The success of private label and the impact of price increases across
European countries is driving up value sales of olive oil, according to
the latest figures from IRI, the provider of big data and predictive
analytics for FMCG manufacturers and retailers.
economic conditions and poor harvests in Spain, Italy and Greece during
2015, value sales were up in several markets, with total sales of €3bn (AU$4.4bn)
(Jan-Dec 2016) in Western Europe, while prices rose on average by 4.8%.
IRI, which measured sales in supermarkets and hypermarkets (and
discounters in selected markets) in Spain, Italy, Netherlands, Germany,
UK, Greece and France, revealed a €6.9m (AU$10.2m) increase in sales over the
previous 12 months, representing 0.36% in actual percentage growth.
Germany (7.9%) and Spain (6.5%) saw the biggest percentage increase,
while Greece (-11.9%) and Italy (-10.4%) suffered the biggest decline in
value sales for 2016.
Several countries reported that private label is now dominant in the
olive oil category, largely driven by the discount channel, which has
extended its product portfolio and increased promotional activity. The
UK, for example, saw a rise of 5% in private label, while in Germany
value sales of private label products grew by 10.8%, driven by both
price and an increase in volume sales. However, private label suffered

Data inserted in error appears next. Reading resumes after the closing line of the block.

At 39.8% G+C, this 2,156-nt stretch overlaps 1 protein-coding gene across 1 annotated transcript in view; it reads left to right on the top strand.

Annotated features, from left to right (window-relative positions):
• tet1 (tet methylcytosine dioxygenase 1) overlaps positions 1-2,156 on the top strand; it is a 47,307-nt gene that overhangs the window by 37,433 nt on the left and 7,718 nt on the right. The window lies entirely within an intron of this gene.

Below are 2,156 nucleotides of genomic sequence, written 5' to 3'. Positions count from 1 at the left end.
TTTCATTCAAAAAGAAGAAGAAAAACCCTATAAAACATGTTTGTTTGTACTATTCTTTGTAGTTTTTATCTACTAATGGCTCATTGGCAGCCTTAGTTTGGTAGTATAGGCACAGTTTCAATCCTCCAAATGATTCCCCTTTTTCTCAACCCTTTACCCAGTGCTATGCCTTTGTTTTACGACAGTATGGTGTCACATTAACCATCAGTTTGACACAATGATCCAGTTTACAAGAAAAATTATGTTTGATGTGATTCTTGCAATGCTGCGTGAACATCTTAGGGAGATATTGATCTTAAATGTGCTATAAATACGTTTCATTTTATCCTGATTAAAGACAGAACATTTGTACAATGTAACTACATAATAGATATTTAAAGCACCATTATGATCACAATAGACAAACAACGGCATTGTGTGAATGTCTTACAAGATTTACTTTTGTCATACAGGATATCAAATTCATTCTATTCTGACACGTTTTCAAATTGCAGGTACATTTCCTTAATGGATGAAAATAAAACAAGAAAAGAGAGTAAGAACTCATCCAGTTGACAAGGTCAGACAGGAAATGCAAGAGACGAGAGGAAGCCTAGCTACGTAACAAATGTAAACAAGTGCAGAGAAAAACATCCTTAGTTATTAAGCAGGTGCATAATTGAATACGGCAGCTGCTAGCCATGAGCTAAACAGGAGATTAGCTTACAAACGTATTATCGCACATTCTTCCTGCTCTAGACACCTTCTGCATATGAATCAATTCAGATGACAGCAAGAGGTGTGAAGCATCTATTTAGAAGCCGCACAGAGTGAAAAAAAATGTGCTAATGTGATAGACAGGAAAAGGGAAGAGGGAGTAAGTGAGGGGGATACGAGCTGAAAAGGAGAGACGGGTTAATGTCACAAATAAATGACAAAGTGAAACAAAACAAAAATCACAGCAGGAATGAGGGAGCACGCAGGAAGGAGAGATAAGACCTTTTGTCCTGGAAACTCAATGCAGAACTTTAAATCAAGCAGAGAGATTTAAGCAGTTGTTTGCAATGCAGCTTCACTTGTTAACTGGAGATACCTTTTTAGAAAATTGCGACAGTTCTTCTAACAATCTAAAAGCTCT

in Greece when the main retailer, Marinopoulos, which had a very strong
private label range, went bankrupt, impacting overall sales in the
country last year.
Sebastian Hendricks, Consultant at IRI, comments: “It’s
interesting that olive oil, which has traditionally been dominated by
recognizable brands, has seen a significant shift in recent years.
Private label is now better in quality, which is why we have seen the
increase of PL in other categories as well, but we are also seeing
retailers, including the discounters, giving much more shelf space and
extending the range of their oils, including organic ranges, in-store.”
Prices increase less than in 2015 but still significant
The increase in the price of olive oil was highlighted a year ago by
IRI, when it announced an average price increase of 19.8% in 2015, due
to the impact of a bacterial disease on olive production in Italy and
poor harvests in Spain, Europe’s largest olive oil producing country.
While prices rose much less steeply in 2016 vs. 2015, IRI’s figures
suggest that these environmental factors are still affecting the olive
Greece saw prices go up the most, more than 8%, but Germany and Spain
were close behind with 7.3% and 7.1% increases respectively. The
Netherlands (1.2%) and the UK (1.6%) suffered the lowest price increases